In Memoriam: October 2012Published: October 15, 2012
Dorothy Louise Fornia, 94, passed away on Friday, Sept. 21, at her home in Long Beach after a brief illness. A longtime resident of Long Beach, Fornia was born Feb. 12, 1918 in Youngstown, Ohio. After graduating high school, she earned her B.A. in 1941 and her master’s degree in 1944 at Ohio State University. Majoring in physical education she taught at the Ohio Soldiers’ and Sailors’ Orphans Home along with Bowling Green State University. She moved to California to pursue a Ph.D. in education administration at USC while she worked as a teacher’s assistant. After completing her education, Fornia secured a position with CSULB in 1956 where she remained until retirement in 1992. While at CSULB she was professor emeritus in physical education, coordinator of graduate studies (1962), director of the gerontology program and a founding member of Senior University, now known at Osher Lifelong Learning Institute (OLLI). She was also a founding member of Scan and chairman of the Council on Aging. She was a longtime member of the Soroptomist International of Long Beach along with Delta Kappa Gamma “Eta Chapter”. After retiring she remained “active” at the university. Her hobbies included gardening, photography, theatre, travel and walking. She leaves behind a niece, Marjorie Morley of Seal Beach, her longtime care giver, Aurara “Baby” Estacio and extended family members including dear friends and colleagues. Donations may be made to the CSULB Gerontology Scholarship Fund or the OLLI in memory of Dorothy Louise Fornia.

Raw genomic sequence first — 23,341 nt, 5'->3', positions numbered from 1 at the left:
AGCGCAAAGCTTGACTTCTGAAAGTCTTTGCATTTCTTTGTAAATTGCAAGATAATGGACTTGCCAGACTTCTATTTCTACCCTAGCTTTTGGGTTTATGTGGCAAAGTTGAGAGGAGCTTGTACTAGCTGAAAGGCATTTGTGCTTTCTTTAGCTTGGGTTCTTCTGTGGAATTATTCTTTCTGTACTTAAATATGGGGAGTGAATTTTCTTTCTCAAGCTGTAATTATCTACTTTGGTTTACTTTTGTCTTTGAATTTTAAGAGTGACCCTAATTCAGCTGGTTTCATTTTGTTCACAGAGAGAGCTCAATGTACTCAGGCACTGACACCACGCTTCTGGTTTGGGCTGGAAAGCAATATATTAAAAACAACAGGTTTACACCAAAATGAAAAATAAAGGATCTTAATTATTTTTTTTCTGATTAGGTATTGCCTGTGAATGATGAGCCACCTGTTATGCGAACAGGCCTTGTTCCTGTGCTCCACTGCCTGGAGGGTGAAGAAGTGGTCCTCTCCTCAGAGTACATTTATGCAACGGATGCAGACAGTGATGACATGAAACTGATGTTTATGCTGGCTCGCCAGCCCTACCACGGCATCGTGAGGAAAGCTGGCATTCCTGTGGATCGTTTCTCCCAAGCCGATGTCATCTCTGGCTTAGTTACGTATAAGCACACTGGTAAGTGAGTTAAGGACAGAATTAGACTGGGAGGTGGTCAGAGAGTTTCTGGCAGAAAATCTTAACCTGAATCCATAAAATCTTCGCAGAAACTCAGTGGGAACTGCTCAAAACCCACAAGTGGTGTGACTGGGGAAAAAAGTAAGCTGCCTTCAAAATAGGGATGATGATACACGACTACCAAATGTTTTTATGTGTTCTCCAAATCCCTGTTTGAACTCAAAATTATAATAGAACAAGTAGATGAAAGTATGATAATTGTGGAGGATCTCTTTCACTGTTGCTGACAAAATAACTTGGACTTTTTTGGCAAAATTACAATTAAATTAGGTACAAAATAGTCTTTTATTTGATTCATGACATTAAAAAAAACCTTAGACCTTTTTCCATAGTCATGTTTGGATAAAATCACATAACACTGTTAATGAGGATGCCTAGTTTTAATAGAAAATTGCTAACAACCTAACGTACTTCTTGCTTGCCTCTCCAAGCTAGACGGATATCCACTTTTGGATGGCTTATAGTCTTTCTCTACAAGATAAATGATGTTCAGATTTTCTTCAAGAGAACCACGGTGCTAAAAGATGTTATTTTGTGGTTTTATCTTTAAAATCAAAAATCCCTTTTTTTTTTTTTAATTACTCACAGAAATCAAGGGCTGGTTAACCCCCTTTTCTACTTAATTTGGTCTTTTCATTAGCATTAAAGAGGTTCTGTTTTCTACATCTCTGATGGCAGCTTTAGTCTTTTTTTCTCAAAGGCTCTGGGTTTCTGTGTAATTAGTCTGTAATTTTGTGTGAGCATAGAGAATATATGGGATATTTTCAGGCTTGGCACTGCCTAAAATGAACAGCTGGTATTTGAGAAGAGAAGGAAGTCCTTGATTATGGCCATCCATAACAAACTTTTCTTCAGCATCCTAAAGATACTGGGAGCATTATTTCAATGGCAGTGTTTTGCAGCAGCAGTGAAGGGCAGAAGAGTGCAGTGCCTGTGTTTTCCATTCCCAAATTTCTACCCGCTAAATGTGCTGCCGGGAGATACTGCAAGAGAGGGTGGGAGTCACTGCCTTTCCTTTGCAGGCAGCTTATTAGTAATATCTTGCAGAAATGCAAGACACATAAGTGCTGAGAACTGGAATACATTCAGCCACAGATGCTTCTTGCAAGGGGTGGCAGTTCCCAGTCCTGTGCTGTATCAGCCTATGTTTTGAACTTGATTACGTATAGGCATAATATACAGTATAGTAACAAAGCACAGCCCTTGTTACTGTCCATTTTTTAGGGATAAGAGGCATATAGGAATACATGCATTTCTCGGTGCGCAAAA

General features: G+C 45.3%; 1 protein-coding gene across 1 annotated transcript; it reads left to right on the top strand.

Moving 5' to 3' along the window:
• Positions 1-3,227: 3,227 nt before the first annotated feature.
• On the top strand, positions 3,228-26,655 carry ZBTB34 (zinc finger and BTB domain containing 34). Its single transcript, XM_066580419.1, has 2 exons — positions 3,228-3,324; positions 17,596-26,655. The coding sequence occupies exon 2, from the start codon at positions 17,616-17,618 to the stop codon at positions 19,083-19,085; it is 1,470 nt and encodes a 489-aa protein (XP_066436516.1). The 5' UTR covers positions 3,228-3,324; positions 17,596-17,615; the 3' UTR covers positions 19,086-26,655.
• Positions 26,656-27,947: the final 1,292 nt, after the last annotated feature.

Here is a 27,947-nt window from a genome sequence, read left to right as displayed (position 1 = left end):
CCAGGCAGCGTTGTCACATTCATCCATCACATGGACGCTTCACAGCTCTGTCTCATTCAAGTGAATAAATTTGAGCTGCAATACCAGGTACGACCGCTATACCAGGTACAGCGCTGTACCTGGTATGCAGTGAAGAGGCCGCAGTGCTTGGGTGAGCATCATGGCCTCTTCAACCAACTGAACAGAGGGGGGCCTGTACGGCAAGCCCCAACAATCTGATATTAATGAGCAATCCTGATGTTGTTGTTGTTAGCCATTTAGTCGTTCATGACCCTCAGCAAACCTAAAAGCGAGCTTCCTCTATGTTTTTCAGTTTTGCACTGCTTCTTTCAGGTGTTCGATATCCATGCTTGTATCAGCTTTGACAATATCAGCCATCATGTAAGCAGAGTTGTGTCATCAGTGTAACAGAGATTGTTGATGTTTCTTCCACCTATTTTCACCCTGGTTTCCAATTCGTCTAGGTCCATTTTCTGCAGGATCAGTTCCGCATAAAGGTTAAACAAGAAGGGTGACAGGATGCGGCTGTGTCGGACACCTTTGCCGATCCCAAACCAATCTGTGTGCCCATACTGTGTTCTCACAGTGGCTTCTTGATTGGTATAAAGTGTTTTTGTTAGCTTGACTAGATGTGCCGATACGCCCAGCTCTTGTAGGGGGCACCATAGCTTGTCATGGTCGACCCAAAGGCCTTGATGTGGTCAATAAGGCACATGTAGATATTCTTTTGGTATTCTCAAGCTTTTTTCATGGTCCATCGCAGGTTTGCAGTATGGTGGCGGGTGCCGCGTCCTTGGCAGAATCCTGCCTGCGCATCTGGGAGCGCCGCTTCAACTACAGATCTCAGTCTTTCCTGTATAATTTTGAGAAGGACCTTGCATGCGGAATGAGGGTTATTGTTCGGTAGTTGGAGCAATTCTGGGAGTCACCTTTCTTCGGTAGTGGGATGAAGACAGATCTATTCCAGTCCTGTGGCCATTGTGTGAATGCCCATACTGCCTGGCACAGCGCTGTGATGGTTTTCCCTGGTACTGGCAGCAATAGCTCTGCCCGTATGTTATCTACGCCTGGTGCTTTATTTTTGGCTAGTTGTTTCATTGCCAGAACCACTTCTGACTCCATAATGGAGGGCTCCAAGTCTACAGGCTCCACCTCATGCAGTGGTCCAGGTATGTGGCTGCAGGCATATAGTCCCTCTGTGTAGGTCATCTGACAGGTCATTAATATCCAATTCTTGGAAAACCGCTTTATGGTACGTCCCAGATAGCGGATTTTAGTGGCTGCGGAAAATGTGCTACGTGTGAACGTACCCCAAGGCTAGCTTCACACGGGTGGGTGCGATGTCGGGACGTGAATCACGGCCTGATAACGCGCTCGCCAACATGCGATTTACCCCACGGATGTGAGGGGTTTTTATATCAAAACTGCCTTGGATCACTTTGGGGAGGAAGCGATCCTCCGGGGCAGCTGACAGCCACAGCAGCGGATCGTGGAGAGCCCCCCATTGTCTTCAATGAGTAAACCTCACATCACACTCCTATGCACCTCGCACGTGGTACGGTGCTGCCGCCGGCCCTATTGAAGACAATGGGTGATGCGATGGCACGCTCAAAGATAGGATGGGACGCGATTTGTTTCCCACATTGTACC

Avery Goldstein, who taught for 22 years at CSULB in the Department of Family and Consumer Sciences (FCS), passed away on Aug. 17 after a valiant fight with metastatic breast cancer. Goldstein received her bachelor’s degree in psychology from UCLA in 1982, her master’s degree in psychology from University of the Pacific in 1984 and her Ph.D. in child development and family studies from Purdue University in 1989. Her research and scholarship focused on developmental issues of adolescence and parent education in early childhood. She loved bright colors (especially orange), James Taylor, cooking, creating art, country fairs and travel. She was passionate about fairness, diversity and social justice. She touched the lives of many students and faculty deeply and is survived by her sisters, Kimberly and Jennifer, her father Max (Linda), numerous colleagues, friends and relatives, and her greatest joys, son Sawyer (10) and daughter Sadie (6), for whom she was the sole parent.